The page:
From the time she was 15, 23-year-old transgender woman Ana* knew she was different—she just didn’t know how.
“It’s the kind of thing that always sat in the back of my mind,” Ana said. “But I never really had the vocabulary for it.”
She’d been a frequent user of her public libraries around Austin, Texas since she could remember, going with her mom for books and movies, for schoolwork as her elementary school’s in-house library closed for renovations, and getting into classical music during high school through CDs she checked out and burned onto her computer.
And eventually, she discovered herself on the shelves.
“I remember asking my parents, because I read it in a book or something,” she said. Although her parents weren’t angry at her questions, the answers she got from them didn’t seem complete, so she starting searching the library’s catalogs of materials.
Once she figured out what she was looking for, Ana got a friend from high school, the only one who knew about her feelings, to drive her to the Spicewood branch, even though she knew the downtown branch had a larger selection. She wanted to search away from her local area where nobody knew her, and she wouldn’t chance running into her family.
“I was kind of incredibly nervous,” she said.
At Spicewood, Ana learned more about what it means to be transgender through the library’s own materials and free access to the internet at a place where no one would question her search history or judge her browsing habits.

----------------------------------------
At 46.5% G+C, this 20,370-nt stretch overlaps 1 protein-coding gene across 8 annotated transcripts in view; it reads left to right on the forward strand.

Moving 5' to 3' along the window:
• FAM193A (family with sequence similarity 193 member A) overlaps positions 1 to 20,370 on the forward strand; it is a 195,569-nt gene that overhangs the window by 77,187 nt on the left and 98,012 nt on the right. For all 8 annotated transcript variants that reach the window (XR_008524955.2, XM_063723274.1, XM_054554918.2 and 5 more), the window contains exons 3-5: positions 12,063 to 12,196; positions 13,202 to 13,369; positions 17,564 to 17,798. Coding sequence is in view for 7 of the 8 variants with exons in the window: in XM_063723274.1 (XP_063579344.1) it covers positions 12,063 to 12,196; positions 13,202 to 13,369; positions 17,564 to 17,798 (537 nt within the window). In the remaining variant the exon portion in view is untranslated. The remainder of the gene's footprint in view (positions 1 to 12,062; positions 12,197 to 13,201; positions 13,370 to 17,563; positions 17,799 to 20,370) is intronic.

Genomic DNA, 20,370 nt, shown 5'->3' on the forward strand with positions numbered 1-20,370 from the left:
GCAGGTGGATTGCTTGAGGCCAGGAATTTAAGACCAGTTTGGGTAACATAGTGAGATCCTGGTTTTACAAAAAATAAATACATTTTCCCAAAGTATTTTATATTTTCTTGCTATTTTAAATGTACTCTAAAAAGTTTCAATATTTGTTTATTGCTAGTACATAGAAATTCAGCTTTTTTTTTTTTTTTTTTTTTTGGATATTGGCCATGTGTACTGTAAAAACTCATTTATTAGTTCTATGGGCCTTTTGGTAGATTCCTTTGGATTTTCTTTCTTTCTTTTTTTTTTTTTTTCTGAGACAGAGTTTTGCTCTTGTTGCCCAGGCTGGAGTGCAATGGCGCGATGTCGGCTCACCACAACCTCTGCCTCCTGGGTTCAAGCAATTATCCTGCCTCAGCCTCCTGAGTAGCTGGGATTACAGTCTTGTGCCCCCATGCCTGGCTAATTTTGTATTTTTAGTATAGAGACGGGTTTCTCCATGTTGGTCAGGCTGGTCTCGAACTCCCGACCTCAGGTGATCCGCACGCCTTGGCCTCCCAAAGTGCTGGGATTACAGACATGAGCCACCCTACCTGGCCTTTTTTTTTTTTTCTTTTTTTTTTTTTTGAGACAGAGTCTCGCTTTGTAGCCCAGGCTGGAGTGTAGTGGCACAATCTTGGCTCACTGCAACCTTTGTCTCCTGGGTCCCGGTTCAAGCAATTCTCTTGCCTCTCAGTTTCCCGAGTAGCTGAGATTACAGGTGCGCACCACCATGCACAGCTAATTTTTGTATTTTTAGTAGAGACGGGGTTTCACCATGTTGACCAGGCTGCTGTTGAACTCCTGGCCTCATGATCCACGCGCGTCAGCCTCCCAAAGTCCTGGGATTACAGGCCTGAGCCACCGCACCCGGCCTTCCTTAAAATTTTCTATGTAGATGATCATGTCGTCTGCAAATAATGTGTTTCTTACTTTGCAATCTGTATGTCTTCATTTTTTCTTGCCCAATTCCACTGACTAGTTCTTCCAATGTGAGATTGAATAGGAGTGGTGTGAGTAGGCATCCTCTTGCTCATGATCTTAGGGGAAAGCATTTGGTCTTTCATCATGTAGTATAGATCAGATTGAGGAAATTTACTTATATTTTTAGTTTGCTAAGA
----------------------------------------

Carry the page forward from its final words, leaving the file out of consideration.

“Sometimes I find myself recommending these books I read before to people who are questioning themselves,” she said. “I think they’ve definitely helped.”
“Public libraries are founded on a tradition of supporting minority communities,” said Clo Cammarata, 56, programs and partnerships manager at Richland Library in Columbia, South Carolina. “I’ve been a librarian for many years in different parts of the country, and I think that public libraries are very accepting to the populations who are around.”
Denver has its own tradition of tolerance through accessibility according to Chris Henning, marketing communications manager of the Denver Public Library.
A Denver native, he’s seen Colorado evolve throughout the decades. In the 80s, he saw the state’s ugly side as he experienced homophobia during his college years. He lived through the 90s, when Colorado was labeled “the Hate State.” He’s watched the city boom over the last decade, becoming a forefront for queer tolerance and acceptance.
“I’d say it’s been more prevalent in the last 15 years, as Denver has become more progressive,” Henning said.
Along with keeping themed fiction and nonfiction resources up-to-date, Denver’s main location is focusing on growing its special collection of LGBTQ Western history, spotlighting personal objects, documents, and diaries as research tools for anyone interested in primary sources of LGBTQ life.
But, it doesn’t stop there. The Denver library furthers its message of equality to the community through programming and partnerships with LGBTQ events and organizations.
A favorite of Henning’s is the library presence at Denver’s PrideFest, where the library sets up a booth to talk to people about what it can do for them and connect with the activism that has been ramping up.
“We have a very dynamic LGBTQ work group of library employees,” he said. “We have a good time marching and showing our pride in our community and our library.”
Cammarata has also experienced cultural shifts in LGBTQ perception that have affected what libraries offer their communities, such as a major surge in the need for accurate, LGBTQ-specific health information during the AIDS crisis when she was working in New York.